The updated version of CPRL Rule 2106 on nysenate.gov shows the final version of the statute that results from each bill and states, "NB Separately amended; cannot be put together."
Here is an annotated printout of CPLR Rule 2106 on nysenate.gov from October 28, 2023:
Although both bills change CPLR Rule 2106, they can be reconciled:
A06065 / S02997: From 10/25/2023 until 12/31/2023, all licensed "health care practitioners" and not just a "physician, osteopath or dentist" can make an affirmation.
A05772 / S05162: Starting 1/1/2024, everyone can make an affirmation.
But what "cannot be put together" are the justifications for the changes.
A06065 / S02997 has this justification (emphasis added):
CPLR 2106 was intended to ease the burdens of attorneys who, as a prerequisite to the submission of their own sworn written statement in an action, were required under prior law to find a notary public to administer an oath. The drafters of the CPLR determined that the attorney's professional obligations and the possibility of prosecution for making a false statement provided sufficient safeguards to dispense with the need for an appearance by the attorney before a notary public. Thus, the attorney is authorized by CPLR 2106 to simply sign his or her own statement and affirm its truth subject to the penalties of perjury. Such affirmation has the same effect as an affidavit sworn to before a notary public.
Similar considerations of convenience led to an amendment of the statute in 1973 to extend the same right of affirmation to physicians, osteopaths and dentists, whose affidavits are also frequently required in civil litigation. It is appropriate that this right be extended to other licensed health care practitioners.
A05772 / S05162 has this justification:
The requirement that litigants and other court participants have documents notarized is unduly burdensome, and federal law removed such requirements for federal courts decades ago. Attorneys, physicians, osteopaths and dentists, as well as any person outside the jurisdiction of the United States, are already exempt from the New York requirement to submit affidavits and may submit affirmations instead.
This bill will align New York with the over 20 states that follow federal practice. It will relieve unnecessary burdens on litigants, non-party witnesses, county clerks, and courts.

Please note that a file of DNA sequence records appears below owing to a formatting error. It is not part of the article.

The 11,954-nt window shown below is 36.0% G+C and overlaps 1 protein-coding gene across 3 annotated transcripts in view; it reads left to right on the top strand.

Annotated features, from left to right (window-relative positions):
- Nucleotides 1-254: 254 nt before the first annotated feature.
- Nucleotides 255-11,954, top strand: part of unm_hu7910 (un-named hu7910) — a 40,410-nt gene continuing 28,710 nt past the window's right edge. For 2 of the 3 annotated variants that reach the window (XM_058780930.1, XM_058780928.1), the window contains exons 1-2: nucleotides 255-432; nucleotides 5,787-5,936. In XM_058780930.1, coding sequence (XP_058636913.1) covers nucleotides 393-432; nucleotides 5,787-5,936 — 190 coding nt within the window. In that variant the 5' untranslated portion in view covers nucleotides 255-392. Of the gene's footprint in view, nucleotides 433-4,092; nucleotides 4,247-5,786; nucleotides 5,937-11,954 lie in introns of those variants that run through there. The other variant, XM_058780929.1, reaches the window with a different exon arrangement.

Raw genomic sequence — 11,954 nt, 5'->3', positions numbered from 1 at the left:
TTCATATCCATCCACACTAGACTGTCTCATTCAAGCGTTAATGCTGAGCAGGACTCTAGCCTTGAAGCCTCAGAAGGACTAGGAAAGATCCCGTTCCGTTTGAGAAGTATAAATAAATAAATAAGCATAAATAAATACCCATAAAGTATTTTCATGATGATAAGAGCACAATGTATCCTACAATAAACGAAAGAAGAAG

These two rationales are irreconcilable for two reasons: (1) Only one sees a need for "professional obligations" as a "safeguard." (2) Only one sees affirmations as an exception to the requirement to submit affidavits.
(1) Safeguards? A06065 / S02997 identifies two safeguards that permit affirmations to be used in lieu of affidavits: (1) "professional obligations" and (2) "the possibility of prosecution for making a false statement." A05772 / S05162 retains only the second "safeguard." The authors of one bill think we need both safeguards; the authors of the other think only one safeguard is enough.
(2) An Exception? A06065 / S02997 sees affirmations as an exception to the requirement to submit affidavits and retains the traditional rationale that only some professionals can make an affirmation. In contrast, A05772 / S05162 thinks that everyone should be able to make affirmations because finding a notary for an affidavit is too burdensome.
Despite being able to reconcile the two rules, it is quite strange for lawmakers to enact a temporary expansion for healthcare professionals that will last only a few months before affirmations are no longer the exception but the norm.
In conclusion, although we can reconcile the changes New York's lawmakers made to who can make an affirmation, we cannot reconcile the rationales for the changes.
I would love to learn your thoughts about these changes. Do you think New Yorkers will continue to make affidavits after January 1, 2024?
Any person physically outside the United States can also make affirmations, but the rationale for this exception is different: "[T]here may be no clear analog of the notary, or [t]here are religious, social or bureaucratic impediments to obtaining a sworn statement for extraterritorial use." Thomas F. Gleason, Affirmations and Declarations in New York Practice, NYLJ, Sept. 26, 2014. "This amendment will for the most part end collateral litigation over whether an affidavit signed outside the United States was properly executed and greatly simplify litigation involving foreign witnesses." CPLR No Longer Requires Affidavits from Foreign Witnesses, Schlam Stone & Dolan LLP, Jan. 7, 2015. ↩︎